A PhD student at The University of Melbourne has discovered a technique that can improve the resolution of bionic eyes for people who suffer from retinal conditions such age-related macular degeneration and retinitis pigmentosa.
“Implants are really limited in how much resolution they can provide. I’m trying to improve that,” says Kerry Halupka, who works with the Bionics Institute. Continue reading Sharpening vision in bionic eyes
Australia and the USA have long been close partners in research and innovation. And Australian inventions have had a huge impact on American lives.
The bionic ear is introducing children to the hearing world. Vaccines are protecting against cancer. Chewing gum is repairing tooth decay. And Australian astronomy helped make Wi-Fi fast and reliable.
Here we feature some of the latest collaborations and achievements.
Making higher quality carbon fibre will be easier thanks to infrared analysis being used at the Australian Synchrotron.
The tough fibre, which is 10 times stronger and five times lighter than steel, is made by heating a synthetic product called polyacrylonitrile (PAN) in temperatures up to 600°C.
Some aircraft, high performance cars and the new electric BMW i3 are partly made with it. But slow and costly manufacturing methods currently deter the mass use of carbon fibre in automotive and aeronautical industries.
Continue reading Improving carbon fibre production
A cheap and simple material, using sulphur from petroleum industry waste and plant oils from the food industry, is being tested to clean up mercury pollution from soil and water.
The rubbery material will undergo field tests in 2017 in Australian mining and sugarcane sites, the latter of which use fungicides that contain mercury. The work is supported by funding from the National Environmental Science Programme’s emerging priorities funding.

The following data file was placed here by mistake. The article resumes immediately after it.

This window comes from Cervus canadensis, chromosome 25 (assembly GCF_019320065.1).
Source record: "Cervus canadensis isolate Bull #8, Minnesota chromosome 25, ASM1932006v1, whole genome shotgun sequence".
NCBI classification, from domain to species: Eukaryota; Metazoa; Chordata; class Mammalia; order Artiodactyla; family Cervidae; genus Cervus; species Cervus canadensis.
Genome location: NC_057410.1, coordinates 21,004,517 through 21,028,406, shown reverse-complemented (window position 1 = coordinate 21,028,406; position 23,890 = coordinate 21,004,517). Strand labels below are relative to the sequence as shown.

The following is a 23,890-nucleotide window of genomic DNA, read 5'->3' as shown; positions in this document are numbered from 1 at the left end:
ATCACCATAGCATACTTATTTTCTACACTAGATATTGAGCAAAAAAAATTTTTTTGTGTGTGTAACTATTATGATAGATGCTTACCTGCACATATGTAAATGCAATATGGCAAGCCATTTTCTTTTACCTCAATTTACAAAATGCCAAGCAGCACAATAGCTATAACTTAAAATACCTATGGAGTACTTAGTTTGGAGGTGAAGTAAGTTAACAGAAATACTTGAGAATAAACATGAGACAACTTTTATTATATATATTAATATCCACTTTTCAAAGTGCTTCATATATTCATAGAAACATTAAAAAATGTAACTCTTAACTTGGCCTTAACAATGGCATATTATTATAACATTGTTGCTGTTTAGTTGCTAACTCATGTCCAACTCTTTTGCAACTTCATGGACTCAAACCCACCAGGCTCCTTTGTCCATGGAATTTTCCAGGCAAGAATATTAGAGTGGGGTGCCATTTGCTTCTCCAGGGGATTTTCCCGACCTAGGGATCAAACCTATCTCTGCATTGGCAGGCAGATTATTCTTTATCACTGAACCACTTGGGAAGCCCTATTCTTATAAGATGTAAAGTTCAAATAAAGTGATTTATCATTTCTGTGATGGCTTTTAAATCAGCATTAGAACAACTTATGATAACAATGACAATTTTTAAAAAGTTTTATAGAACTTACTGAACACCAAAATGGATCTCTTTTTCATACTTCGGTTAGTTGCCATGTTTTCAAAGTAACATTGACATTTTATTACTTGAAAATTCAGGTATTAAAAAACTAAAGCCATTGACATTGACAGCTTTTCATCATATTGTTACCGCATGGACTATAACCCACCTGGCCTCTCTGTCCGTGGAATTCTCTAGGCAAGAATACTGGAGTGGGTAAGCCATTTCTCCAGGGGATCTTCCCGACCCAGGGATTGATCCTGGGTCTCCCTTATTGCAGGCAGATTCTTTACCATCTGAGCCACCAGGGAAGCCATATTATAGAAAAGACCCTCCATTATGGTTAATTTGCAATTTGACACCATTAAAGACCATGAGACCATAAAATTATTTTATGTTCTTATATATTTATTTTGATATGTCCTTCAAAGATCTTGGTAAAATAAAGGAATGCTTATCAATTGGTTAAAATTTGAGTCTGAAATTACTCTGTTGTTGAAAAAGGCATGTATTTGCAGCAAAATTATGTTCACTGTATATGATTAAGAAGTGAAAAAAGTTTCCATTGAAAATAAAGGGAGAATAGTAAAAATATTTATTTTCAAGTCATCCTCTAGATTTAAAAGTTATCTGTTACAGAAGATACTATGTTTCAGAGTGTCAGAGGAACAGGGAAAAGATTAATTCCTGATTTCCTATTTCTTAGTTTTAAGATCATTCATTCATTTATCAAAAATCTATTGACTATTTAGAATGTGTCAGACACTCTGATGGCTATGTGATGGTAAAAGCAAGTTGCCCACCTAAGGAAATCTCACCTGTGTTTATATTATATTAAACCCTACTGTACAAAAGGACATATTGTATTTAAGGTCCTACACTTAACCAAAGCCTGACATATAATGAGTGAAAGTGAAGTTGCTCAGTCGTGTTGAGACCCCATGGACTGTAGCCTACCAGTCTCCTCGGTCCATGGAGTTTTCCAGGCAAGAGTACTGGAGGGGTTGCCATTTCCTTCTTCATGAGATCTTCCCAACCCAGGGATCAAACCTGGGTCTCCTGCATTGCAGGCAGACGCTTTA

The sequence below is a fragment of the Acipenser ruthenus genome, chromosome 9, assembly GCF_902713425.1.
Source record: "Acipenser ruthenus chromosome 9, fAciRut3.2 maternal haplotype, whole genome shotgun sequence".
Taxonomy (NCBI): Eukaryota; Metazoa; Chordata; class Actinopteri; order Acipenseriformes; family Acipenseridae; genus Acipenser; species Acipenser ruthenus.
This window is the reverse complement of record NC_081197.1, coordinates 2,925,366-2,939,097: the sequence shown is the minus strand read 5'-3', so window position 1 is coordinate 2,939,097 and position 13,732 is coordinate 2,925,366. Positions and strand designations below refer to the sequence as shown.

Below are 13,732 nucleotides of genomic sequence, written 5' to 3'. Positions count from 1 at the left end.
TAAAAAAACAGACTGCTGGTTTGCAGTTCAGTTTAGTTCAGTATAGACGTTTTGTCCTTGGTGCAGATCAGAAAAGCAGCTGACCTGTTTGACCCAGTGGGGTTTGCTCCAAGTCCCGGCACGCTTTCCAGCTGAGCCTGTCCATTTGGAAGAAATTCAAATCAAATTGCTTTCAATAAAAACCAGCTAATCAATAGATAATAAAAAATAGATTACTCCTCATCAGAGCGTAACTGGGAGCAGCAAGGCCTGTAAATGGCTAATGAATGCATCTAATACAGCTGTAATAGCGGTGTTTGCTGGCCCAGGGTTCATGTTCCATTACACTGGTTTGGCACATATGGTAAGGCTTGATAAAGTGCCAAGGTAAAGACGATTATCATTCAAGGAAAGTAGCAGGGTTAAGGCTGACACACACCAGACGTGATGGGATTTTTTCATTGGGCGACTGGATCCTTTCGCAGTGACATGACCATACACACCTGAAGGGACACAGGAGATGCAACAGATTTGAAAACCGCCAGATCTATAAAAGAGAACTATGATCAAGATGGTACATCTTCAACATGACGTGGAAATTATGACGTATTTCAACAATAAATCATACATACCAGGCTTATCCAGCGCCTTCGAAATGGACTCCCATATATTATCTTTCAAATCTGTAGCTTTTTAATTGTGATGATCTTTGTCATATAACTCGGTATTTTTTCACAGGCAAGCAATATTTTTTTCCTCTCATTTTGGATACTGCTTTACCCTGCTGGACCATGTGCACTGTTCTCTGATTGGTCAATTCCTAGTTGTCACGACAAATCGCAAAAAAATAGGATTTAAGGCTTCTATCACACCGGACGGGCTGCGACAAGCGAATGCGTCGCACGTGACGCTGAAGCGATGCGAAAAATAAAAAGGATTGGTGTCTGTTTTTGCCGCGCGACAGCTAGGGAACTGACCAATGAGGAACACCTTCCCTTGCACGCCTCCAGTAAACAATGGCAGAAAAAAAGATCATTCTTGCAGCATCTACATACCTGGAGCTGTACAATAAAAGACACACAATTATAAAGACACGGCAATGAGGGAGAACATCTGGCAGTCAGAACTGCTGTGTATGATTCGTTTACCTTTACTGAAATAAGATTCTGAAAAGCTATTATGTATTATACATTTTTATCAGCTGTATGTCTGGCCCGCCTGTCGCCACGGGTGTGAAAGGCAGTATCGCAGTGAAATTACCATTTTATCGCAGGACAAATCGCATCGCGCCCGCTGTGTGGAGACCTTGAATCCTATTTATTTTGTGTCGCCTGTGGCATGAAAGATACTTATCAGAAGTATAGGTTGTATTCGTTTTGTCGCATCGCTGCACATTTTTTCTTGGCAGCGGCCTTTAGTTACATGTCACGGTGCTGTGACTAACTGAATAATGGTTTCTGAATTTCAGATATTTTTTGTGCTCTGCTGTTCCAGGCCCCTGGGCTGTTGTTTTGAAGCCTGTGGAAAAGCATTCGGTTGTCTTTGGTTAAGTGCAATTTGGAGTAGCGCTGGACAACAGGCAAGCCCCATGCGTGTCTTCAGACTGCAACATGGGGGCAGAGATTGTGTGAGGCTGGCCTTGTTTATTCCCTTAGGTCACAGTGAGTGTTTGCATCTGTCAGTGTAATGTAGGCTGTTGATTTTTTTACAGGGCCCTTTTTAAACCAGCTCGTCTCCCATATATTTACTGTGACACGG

“Our technology is about as simple as it can get: mix sulphur with plant oils and heat, then add the resulting material into the contaminated area,” says lead researcher Dr Justin Chalker, of Flinders University. Continue reading The sweet side of sulphur: cheap mercury clean-up
Flocking birds and schooling fish are the inspiration for creating a swarm of drones that can pilot themselves, and relay critical information to combat soldiers when other communication channels aren’t available.
Defence researchers are building the software to make this a reality, as part of the Self-organising Communications and Autonomous Delivery Service project.
While they’re currently working with octocopter drones (a drone with eight rotors), the software could also be used in self-driving buggies and underwater vehicles. Continue reading Drone swarms that can think for themselves
People continue to enter floodwater in vehicles and on foot, despite many knowing the risks.
Researchers from the Bushfire Natural Hazards CRC and Risk Frontiers, Macquarie University, analysed the who, when and why of flood fatalities, so they could target information to high-risk groups and hopefully prevent further deaths. Continue reading How to stop people entering floodwater
Understanding why red blood cells get out of shape during storage could help improve the effectiveness and safety of blood transfusions.
So, Marie-Anne Balanant and Sarah Barns are combining biological and engineering expertise, to create a model of how different parts of ageing red blood cell membranes react when a force is applied.
They hope to propose strategies to improve blood storage practices and create better transfusion outcomes for patients.
Continue reading Keeping in shape: what happens to red blood cells in storage?
The conditions have been right for Zika virus to spread during the warmer months of past years in Townsville, Cairns and Rockhampton, according to research led by the Australian Red Cross Blood Service.
Using temperature data from January 2015 to December 2016, the team modelled the ability of mosquitoes to spread the virus in four Queensland cities. Brisbane (the fourth city) was the only site where the risk was low.
“If locations experience outbreaks of dengue, the conditions would also be right for outbreaks of Zika,” says lead researcher Dr Elvina Viennet.
The findings emphasise the need for imported cases to be reported immediately, Elvina says.
Continue reading Measuring the risk of an Australian Zika outbreak